Mexican fintech company Kapital grabbed a fresh round of capital, $20 million in Series A and $45 million in a debt facility, less than a year after securing a $8.6 million seed round.
The company, founded by Rene Saul and Fernando Sandoval in 2020, got started after the pair sold their previous business and wanted to build a platform that could provide a way for small and medium-sized businesses across Latin America to have all of their financial needs, including cash flow, credit and investments, all in one place.
“You need to organize the business first, and then it’s going to grow,” Saul said in an interview. “That’s what we’re doing. We aren’t just giving you a corporate card or telling you to open your own bank account — we give you the complete solution.”
Saul added that he and Sandoval saw companies not having visibility of their finances: Many didn’t even know who they owed money to or who they needed to collect money from.
With Kapital, customers have an enterprise reporting platform of sorts where they can get a credit card, pay bills in advance, view cash flow and manage business spending. In addition, the company developed an algorithm that helps customers calculate future revenue, and if needed, will help with a future loan “at the precise moment when you need it,” Saul said.
Kapital was part of Y Combinator’s Winter 2022 cohort, and in the past year expanded into Colombia and launched Kapital Flex, a way to defer payments to suppliers and business invoices.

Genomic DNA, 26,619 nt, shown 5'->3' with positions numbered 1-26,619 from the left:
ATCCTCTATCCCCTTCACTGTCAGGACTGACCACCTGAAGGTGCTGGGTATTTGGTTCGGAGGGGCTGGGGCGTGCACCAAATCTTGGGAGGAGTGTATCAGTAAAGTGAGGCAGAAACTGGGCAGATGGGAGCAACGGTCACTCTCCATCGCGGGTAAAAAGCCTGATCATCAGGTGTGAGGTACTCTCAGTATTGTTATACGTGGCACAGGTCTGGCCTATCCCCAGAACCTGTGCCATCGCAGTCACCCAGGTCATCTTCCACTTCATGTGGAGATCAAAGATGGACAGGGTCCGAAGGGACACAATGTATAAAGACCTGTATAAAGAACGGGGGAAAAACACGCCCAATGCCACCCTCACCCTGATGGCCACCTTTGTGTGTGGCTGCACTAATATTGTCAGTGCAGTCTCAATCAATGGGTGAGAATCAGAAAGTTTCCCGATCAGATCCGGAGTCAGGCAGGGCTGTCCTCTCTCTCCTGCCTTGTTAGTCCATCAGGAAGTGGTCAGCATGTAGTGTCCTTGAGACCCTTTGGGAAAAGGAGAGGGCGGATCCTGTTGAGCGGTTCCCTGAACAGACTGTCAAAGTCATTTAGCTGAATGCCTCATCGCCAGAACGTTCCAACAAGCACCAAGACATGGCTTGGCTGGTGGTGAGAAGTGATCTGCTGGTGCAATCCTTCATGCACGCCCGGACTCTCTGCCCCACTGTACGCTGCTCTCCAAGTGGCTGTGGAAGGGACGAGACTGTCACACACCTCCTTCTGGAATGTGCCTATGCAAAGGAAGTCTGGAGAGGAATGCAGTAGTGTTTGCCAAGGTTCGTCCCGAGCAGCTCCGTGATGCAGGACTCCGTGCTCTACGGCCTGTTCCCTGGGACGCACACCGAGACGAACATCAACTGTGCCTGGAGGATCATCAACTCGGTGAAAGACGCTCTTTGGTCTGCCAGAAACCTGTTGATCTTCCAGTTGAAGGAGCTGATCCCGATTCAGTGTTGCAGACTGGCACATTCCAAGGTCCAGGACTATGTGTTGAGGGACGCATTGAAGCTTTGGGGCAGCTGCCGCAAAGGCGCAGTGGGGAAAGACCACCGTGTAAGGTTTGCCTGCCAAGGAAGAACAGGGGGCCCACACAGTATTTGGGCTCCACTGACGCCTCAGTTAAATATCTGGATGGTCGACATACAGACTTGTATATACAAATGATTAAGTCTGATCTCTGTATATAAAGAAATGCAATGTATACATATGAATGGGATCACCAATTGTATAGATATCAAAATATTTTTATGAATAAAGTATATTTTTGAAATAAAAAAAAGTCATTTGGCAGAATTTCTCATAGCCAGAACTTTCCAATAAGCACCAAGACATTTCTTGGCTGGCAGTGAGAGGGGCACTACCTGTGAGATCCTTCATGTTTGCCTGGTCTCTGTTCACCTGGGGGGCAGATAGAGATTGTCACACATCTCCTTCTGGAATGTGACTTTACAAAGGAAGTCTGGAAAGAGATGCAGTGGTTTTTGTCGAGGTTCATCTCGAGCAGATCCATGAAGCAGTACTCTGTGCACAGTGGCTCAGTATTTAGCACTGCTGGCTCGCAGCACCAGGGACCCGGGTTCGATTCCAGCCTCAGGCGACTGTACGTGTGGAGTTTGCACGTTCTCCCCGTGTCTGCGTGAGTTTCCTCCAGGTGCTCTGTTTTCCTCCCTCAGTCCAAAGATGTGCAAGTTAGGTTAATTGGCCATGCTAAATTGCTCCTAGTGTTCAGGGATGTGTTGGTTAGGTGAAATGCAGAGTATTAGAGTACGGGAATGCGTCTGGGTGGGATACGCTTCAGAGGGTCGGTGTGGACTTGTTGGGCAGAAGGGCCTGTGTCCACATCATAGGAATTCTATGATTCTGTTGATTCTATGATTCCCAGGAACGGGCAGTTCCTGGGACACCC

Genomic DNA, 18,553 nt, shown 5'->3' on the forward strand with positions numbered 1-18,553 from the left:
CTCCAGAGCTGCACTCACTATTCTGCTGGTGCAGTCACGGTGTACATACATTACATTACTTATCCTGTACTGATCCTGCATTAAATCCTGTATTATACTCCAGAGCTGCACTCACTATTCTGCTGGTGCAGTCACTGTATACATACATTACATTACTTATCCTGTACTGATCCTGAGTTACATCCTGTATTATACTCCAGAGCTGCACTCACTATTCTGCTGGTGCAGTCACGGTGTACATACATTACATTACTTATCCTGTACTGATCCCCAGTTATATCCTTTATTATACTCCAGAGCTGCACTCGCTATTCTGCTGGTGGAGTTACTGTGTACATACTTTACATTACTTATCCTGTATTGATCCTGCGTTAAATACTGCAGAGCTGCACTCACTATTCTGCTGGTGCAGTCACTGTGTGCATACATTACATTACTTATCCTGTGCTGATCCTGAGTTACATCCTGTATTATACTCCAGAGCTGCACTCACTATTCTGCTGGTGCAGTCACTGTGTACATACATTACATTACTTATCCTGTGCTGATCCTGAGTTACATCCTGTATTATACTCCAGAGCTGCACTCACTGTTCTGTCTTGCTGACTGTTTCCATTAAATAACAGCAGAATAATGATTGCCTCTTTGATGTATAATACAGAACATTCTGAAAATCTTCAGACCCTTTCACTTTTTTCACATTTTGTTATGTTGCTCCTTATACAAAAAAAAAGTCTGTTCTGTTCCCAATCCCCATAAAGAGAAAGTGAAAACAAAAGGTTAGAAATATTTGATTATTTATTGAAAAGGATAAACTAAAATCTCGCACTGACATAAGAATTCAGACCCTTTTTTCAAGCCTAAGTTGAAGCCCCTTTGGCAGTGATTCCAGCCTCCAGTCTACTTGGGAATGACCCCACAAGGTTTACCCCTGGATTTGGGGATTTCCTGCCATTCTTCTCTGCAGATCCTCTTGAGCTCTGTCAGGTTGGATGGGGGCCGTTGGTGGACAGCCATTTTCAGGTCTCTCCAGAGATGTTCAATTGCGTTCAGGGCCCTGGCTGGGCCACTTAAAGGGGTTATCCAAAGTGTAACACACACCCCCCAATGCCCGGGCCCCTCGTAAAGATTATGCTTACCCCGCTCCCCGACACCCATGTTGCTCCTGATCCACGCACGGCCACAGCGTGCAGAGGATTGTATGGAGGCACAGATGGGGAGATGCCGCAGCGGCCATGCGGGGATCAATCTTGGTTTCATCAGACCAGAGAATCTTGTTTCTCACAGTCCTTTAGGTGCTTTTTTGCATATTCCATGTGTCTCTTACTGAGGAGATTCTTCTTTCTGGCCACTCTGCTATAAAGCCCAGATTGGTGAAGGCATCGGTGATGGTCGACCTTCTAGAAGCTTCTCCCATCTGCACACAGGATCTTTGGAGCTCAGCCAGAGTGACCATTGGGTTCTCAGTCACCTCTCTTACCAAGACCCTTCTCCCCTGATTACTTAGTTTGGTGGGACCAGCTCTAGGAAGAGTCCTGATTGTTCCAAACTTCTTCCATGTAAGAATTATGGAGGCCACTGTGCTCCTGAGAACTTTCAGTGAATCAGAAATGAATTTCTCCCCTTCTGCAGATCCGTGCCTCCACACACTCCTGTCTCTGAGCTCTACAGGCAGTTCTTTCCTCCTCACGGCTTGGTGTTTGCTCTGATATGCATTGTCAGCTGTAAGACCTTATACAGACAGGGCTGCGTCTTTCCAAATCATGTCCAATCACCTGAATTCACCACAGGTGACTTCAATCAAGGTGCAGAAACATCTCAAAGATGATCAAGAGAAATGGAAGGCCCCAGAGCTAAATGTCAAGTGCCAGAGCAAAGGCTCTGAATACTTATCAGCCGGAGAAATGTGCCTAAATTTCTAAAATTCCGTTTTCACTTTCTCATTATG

The company is now working with over 11,000 businesses, and while Saul declined to discuss the revenue growth figures, he did say that he expected Kapital to be profitable by this summer.
It also launched full automation of its platform two months ago, so for example, when a customer executes on a contract, Kapital’s platform automatically sends out an invoice. Additionally, there are plans for further AI-driven products, Saul said.
That’s where the new capital comes in. Niya Partners and Tribe Capital co-led the Series A, which closed a month ago, and were joined by a group of investors that included Dropbox co-founder Arash Ferdowsi, Marbruck, Broom Ventures, FoundersX, Cresset/True Capital Management, Pioneer Fund, Kube VC and MyAsia VC. Accial provided the debt facility. In total, Kapital raised over $30 million in equity and $145 million in debt.
“We’ve underwritten over 100 fintech companies and nearly none of them have been able to monetize,” said Arjun Sethi, CEO of Tribe Capital, via email. “Kapital flipped the model on its head: utilize fintech as an acquisition channel. Not only that, their fintech products make money. Their path won’t be easy but they have a great shot at reimagining SMB banking in Latin America.”
Plans for the capital include product development and additional expansion in Colombia.
“The whole idea is how you give a company the most important SaaS where you control the money,” Sandoval said in an interview. “And, also how can you make it powerful because right now, legacy players control the money. We can provide all this data to understand the business and help customers make decisions.”
Kapital gets more of its own capital to help LatAm businesses monitor cash flow by Christine Hall originally published on TechCrunch
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